|Kongsted et al. 2016 . Prediction of outcome in patients with low back pain—A prospective cohort study comparing clinicians’ prediction with those of the Start Back Tool||Determine how clinicians’ expectations performed compared to that of the SBT and to what extent combining clinicians’ expectations with the SBT increased the amount of variation explained in outcome.||Cross-sectional (secondary analysis of a 2014 study by Eirikstoft and Kongsted) and a Longitudinal component.||
n = 859|
(710 responded at 2-weeks, 676 at 3 months, 636 at 12 months)
17 chiropractic offices in Denmark
|Overall group mean scores not provided in this analysis||
-Primary outcomes: NRSh, RMDQ i
-The ability of both clinicians and SBT to predict future outcomes was low.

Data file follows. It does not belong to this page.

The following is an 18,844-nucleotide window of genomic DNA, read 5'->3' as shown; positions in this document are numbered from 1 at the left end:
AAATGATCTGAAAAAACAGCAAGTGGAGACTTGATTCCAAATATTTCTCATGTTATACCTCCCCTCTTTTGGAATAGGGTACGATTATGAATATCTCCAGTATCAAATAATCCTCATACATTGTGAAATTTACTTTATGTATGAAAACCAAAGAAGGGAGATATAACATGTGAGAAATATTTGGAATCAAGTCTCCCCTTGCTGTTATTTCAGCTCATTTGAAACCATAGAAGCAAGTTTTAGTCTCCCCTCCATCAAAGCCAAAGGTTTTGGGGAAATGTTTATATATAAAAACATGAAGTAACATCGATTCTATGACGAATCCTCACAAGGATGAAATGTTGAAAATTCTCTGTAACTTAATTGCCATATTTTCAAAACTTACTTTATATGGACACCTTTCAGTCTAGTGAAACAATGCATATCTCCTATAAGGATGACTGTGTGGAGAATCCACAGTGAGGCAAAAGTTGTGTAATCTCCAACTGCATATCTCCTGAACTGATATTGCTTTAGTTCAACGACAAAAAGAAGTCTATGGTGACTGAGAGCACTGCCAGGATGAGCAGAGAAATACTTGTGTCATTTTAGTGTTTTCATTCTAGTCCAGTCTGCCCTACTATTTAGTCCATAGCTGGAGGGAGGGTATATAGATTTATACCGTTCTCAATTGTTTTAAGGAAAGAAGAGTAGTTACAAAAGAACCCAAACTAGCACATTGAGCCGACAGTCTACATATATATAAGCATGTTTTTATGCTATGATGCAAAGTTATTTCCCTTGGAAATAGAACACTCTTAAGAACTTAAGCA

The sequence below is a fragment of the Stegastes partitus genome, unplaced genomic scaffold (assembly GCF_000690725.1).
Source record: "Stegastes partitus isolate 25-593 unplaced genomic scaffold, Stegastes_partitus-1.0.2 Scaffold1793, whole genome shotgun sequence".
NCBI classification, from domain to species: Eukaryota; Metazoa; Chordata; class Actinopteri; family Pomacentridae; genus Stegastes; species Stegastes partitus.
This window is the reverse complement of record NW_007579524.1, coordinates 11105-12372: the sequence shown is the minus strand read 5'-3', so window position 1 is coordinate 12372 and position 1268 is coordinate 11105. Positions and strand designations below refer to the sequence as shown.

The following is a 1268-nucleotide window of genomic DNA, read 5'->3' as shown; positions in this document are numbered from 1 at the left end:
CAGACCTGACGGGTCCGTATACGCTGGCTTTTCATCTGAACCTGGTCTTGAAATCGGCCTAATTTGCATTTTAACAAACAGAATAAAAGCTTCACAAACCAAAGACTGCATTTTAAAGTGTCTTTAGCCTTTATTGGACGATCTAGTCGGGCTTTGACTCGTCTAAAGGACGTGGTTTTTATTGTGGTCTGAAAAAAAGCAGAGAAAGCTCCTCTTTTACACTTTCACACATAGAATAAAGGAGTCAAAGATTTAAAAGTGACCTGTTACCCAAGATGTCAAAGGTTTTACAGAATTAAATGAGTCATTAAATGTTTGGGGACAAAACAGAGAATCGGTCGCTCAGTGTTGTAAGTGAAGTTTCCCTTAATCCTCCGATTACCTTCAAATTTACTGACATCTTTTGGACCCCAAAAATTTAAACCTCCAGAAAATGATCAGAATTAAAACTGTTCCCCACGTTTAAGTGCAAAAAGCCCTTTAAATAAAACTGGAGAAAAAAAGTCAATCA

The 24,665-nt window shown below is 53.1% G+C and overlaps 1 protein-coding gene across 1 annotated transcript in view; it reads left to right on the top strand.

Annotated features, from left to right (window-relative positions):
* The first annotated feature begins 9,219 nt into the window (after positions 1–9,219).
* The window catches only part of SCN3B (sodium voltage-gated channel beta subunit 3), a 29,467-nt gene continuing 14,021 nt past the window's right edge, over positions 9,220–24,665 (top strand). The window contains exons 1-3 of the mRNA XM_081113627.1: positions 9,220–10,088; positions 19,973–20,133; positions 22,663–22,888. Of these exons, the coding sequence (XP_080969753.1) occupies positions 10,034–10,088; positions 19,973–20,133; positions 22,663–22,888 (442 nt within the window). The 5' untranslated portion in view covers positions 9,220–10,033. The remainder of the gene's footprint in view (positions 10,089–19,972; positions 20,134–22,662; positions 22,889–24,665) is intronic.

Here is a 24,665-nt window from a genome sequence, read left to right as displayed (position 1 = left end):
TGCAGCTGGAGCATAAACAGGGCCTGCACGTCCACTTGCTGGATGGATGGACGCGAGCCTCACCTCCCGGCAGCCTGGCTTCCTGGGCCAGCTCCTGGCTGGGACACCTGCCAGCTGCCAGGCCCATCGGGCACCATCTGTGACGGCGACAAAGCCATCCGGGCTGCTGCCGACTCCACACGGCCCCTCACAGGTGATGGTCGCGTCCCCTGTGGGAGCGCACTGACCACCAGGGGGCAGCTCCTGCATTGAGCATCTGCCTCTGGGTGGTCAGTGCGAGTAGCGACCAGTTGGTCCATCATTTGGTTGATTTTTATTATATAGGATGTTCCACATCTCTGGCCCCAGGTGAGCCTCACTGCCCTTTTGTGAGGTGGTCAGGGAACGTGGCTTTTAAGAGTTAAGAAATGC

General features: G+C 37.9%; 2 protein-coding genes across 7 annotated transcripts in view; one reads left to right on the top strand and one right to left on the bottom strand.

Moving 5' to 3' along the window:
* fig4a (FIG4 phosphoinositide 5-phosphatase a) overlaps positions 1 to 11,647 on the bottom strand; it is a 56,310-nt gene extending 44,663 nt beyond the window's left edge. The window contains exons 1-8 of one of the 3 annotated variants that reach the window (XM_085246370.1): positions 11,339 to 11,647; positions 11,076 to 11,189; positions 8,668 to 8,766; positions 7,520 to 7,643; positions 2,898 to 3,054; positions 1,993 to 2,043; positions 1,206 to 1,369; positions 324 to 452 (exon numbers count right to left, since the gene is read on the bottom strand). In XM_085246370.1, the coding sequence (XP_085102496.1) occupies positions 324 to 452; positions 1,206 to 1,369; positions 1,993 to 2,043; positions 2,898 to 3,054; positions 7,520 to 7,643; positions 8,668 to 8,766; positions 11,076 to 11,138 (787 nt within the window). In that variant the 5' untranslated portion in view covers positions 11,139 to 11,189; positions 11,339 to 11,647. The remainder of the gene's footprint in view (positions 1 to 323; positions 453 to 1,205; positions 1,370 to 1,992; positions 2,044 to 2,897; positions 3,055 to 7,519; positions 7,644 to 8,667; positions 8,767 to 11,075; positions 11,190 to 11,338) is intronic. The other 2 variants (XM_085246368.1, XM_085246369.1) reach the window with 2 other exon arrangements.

-Clinicians’ expectations combined with the SBT were slightly better at predicting activity limitation outcomes (RMDQ) than either of the two by themselves, but the proportions of those accurately predicted was still low.
|-The measure of clinicians’ expectations was not validated and it is uncertain how clinicians’ define terms like “short/uncomplicated” versus “prolonged” and “long-lasting.”|
|Field and Newell 2016 . Clinical outcomes in a large cohort of musculoskeletal patients undergoing chiropractic care in the United Kingdom: a comparison of self- and national health service-referred routes||Compare outcomes of self-referred and National Health Service-referred patients presenting for chiropractic care.||Prospective cohort||
n = 8,222|
Chiropractic clinics in the south of the UK.
National Health Service funded patients:|
Privately funded patients:
-National Health Service funded patients had a statistically significantly lower percentage of patients in the low risk group compared to the self-referred group.|
-National Health Service referred patients were more chronic, in more distress, displayed more co-morbidity, received more treatment visits, but were less likely to continue care past 30 days than self-referred patients.
-Primary Outcomes: BQfand PGIC g